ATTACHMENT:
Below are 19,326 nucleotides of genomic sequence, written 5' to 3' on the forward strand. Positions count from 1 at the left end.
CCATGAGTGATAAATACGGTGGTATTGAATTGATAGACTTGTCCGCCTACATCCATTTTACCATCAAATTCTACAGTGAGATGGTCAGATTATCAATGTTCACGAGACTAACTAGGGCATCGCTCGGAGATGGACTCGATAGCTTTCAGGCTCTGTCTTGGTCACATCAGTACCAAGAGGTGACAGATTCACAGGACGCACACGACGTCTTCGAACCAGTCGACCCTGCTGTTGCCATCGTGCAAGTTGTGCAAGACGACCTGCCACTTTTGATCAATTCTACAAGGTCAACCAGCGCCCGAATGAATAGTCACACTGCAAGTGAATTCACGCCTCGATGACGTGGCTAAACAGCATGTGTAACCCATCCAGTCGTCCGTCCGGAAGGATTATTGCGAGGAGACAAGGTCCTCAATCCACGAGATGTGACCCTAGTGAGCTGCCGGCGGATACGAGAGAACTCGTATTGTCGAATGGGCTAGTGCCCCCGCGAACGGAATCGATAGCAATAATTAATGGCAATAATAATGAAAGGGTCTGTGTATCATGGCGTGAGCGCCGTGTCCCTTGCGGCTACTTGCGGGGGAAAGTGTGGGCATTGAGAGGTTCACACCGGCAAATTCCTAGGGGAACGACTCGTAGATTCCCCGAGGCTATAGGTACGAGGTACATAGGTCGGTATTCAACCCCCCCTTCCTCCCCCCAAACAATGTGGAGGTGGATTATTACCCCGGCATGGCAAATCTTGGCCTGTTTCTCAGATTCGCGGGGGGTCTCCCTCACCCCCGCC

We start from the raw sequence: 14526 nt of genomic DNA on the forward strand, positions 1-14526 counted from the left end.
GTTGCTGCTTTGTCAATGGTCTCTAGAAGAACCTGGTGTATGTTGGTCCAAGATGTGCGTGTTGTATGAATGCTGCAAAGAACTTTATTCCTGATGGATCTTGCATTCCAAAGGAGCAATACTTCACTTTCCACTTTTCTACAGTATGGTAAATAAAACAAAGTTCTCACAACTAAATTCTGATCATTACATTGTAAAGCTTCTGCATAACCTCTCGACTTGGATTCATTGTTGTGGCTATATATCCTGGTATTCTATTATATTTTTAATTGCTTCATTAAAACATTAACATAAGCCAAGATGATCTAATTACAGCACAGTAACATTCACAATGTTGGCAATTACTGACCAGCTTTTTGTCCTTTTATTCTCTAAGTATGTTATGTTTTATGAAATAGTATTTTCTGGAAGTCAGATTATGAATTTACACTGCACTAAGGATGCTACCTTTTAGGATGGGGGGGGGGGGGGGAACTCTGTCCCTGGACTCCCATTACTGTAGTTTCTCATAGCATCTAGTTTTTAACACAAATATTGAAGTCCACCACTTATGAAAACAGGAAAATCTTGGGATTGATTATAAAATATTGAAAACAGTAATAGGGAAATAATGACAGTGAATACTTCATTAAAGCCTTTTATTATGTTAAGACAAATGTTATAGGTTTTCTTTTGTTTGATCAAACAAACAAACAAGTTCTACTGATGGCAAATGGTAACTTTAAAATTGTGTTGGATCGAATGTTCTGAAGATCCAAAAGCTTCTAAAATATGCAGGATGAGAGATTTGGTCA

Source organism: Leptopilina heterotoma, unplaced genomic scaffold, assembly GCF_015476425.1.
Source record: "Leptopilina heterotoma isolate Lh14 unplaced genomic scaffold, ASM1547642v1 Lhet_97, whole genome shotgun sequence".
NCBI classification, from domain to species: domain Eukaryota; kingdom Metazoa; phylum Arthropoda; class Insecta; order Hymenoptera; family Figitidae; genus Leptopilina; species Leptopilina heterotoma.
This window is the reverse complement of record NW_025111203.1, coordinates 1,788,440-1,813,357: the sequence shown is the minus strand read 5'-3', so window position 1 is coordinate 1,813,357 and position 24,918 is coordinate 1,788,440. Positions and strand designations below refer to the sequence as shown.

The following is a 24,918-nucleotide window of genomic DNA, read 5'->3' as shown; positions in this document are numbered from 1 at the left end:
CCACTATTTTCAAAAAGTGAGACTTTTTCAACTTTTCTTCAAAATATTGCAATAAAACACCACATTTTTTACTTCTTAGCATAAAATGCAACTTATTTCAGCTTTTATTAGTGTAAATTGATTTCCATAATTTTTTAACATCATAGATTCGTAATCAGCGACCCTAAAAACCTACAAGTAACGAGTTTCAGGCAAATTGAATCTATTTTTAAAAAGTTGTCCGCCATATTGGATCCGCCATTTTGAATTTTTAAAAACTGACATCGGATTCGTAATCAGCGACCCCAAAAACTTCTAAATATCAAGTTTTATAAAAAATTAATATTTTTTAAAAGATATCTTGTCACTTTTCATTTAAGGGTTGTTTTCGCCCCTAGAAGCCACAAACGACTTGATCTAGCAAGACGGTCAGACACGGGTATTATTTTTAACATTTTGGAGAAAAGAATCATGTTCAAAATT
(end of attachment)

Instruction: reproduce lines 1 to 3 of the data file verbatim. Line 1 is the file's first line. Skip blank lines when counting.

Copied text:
Below are 19,326 nucleotides of genomic sequence, written 5' to 3' on the forward strand. Positions count from 1 at the left end.
CCATGAGTGATAAATACGGTGGTATTGAATTGATAGACTTGTCCGCCTACATCCATTTTACCATCAAATTCTACAGTGAGATGGTCAGATTATCAATGTTCACGAGACTAACTAGGGCATCGCTCGGAGATGGACTCGATAGCTTTCAGGCTCTGTCTTGGTCACATCAGTACCAAGAGGTGACAGATTCACAGGACGCACACGACGTCTTCGAACCAGTCGACCCTGCTGTTGCCATCGTGCAAGTTGTGCAAGACGACCTGCCACTTTTGATCAATTCTACAAGGTCAACCAGCGCCCGAATGAATAGTCACACTGCAAGTGAATTCACGCCTCGATGACGTGGCTAAACAGCATGTGTAACCCATCCAGTCGTCCGTCCGGAAGGATTATTGCGAGGAGACAAGGTCCTCAATCCACGAGATGTGACCCTAGTGAGCTGCCGGCGGATACGAGAGAACTCGTATTGTCGAATGGGCTAGTGCCCCCGCGAACGGAATCGATAGCAATAATTAATGGCAATAATAATGAAAGGGTCTGTGTATCATGGCGTGAGCGCCGTGTCCCTTGCGGCTACTTGCGGGGGAAAGTGTGGGCATTGAGAGGTTCACACCGGCAAATTCCTAGGGGAACGACTCGTAGATTCCCCGAGGCTATAGGTACGAGGTACATAGGTCGGTATTCAACCCCCCCTTCCTCCCCCCAAACAATGTGGAGGTGGATTATTACCCCGGCATGGCAAATCTTGGCCTGTTTCTCAGATTCGCGGGGGGTCTCCCTCACCCCCGCC

We start from the raw sequence: 14526 nt of genomic DNA on the forward strand, positions 1-14526 counted from the left end.